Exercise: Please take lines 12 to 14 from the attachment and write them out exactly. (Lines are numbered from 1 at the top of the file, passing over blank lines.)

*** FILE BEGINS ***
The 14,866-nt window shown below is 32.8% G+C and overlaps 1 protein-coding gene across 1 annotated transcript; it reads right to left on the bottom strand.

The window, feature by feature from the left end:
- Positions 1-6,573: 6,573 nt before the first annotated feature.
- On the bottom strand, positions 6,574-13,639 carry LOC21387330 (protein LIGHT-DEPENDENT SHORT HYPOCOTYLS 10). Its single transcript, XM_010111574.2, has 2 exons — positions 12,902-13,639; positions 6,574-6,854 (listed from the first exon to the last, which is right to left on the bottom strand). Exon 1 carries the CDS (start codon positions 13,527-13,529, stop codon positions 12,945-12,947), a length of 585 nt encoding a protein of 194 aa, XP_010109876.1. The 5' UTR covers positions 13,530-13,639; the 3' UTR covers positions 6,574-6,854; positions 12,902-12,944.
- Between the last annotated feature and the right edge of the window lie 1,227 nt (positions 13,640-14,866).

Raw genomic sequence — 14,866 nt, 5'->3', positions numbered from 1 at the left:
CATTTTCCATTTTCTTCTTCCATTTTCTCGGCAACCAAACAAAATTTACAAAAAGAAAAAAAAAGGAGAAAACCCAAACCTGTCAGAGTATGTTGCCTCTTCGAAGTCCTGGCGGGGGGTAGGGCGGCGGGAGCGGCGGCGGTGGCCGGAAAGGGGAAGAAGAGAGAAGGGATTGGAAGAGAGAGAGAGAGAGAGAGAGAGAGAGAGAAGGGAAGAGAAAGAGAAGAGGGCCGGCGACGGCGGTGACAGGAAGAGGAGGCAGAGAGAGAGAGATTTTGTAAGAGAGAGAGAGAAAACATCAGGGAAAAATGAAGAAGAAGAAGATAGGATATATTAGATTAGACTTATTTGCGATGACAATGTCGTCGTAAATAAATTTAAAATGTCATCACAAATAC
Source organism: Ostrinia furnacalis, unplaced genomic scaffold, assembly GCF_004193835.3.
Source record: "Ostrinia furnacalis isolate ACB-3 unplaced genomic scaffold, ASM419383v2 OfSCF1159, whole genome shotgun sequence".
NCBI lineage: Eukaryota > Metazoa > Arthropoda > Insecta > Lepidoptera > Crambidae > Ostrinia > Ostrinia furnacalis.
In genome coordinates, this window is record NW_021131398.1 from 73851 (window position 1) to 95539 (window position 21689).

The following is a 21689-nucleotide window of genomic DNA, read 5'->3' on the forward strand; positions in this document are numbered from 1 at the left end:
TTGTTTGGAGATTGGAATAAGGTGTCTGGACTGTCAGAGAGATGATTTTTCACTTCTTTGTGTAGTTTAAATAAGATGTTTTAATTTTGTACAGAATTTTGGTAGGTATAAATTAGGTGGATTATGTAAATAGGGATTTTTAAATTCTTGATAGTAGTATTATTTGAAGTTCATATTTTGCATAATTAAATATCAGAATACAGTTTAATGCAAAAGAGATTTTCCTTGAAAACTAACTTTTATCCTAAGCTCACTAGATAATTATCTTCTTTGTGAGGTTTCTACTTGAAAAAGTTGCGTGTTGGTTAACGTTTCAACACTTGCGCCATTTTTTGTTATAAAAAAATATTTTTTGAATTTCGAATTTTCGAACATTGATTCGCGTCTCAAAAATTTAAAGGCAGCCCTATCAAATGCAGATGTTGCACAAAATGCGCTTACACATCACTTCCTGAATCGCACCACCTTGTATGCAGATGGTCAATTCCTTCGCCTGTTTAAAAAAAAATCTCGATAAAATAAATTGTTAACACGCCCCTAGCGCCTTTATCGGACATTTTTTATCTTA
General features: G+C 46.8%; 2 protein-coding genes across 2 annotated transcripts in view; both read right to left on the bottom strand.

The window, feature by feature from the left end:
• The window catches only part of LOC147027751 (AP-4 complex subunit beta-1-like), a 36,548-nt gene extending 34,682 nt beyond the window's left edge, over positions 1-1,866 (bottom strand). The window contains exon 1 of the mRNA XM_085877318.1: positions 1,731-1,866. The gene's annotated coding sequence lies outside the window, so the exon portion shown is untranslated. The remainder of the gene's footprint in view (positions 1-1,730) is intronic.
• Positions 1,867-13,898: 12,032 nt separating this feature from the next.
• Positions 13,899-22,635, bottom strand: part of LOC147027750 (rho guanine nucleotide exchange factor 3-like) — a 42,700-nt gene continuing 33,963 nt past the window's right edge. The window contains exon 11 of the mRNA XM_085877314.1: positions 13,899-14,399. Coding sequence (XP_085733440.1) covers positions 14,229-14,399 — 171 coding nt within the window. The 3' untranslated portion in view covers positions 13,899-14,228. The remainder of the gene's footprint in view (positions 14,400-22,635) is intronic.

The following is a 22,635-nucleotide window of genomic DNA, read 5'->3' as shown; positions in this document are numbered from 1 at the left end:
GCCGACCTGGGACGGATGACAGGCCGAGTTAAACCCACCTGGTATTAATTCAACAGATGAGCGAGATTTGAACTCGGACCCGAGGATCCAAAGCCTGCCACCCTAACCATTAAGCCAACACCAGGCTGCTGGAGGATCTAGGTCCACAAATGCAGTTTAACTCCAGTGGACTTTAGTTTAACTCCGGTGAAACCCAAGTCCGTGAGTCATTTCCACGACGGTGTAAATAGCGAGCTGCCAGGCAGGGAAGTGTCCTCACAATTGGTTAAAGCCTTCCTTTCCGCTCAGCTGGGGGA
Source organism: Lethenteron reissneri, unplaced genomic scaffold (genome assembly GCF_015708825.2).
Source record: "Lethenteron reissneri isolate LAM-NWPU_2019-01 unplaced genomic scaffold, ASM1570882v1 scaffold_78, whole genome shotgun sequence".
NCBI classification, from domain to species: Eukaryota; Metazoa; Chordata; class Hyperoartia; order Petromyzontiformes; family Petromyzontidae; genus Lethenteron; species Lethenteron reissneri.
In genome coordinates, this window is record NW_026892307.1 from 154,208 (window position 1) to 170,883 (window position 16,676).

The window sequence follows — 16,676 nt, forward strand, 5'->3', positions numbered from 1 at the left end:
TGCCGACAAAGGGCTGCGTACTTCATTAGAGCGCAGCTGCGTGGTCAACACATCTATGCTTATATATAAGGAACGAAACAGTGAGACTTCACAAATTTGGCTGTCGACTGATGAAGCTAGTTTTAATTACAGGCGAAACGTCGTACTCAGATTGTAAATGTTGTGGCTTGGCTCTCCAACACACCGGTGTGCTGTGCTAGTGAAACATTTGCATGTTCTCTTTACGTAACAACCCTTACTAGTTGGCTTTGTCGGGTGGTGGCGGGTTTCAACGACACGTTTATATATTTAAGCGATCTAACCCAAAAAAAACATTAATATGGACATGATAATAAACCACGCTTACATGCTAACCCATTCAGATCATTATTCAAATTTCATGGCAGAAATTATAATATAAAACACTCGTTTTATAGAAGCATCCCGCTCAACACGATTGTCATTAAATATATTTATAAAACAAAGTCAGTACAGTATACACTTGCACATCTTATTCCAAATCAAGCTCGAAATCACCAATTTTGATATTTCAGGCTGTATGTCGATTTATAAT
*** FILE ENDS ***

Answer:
The following is a 21689-nucleotide window of genomic DNA, read 5'->3' on the forward strand; positions in this document are numbered from 1 at the left end:
TTGTTTGGAGATTGGAATAAGGTGTCTGGACTGTCAGAGAGATGATTTTTCACTTCTTTGTGTAGTTTAAATAAGATGTTTTAATTTTGTACAGAATTTTGGTAGGTATAAATTAGGTGGATTATGTAAATAGGGATTTTTAAATTCTTGATAGTAGTATTATTTGAAGTTCATATTTTGCATAATTAAATATCAGAATACAGTTTAATGCAAAAGAGATTTTCCTTGAAAACTAACTTTTATCCTAAGCTCACTAGATAATTATCTTCTTTGTGAGGTTTCTACTTGAAAAAGTTGCGTGTTGGTTAACGTTTCAACACTTGCGCCATTTTTTGTTATAAAAAAATATTTTTTGAATTTCGAATTTTCGAACATTGATTCGCGTCTCAAAAATTTAAAGGCAGCCCTATCAAATGCAGATGTTGCACAAAATGCGCTTACACATCACTTCCTGAATCGCACCACCTTGTATGCAGATGGTCAATTCCTTCGCCTGTTTAAAAAAAAATCTCGATAAAATAAATTGTTAACACGCCCCTAGCGCCTTTATCGGACATTTTTTATCTTA
General features: G+C 46.8%; 2 protein-coding genes across 2 annotated transcripts in view; both read right to left on the bottom strand.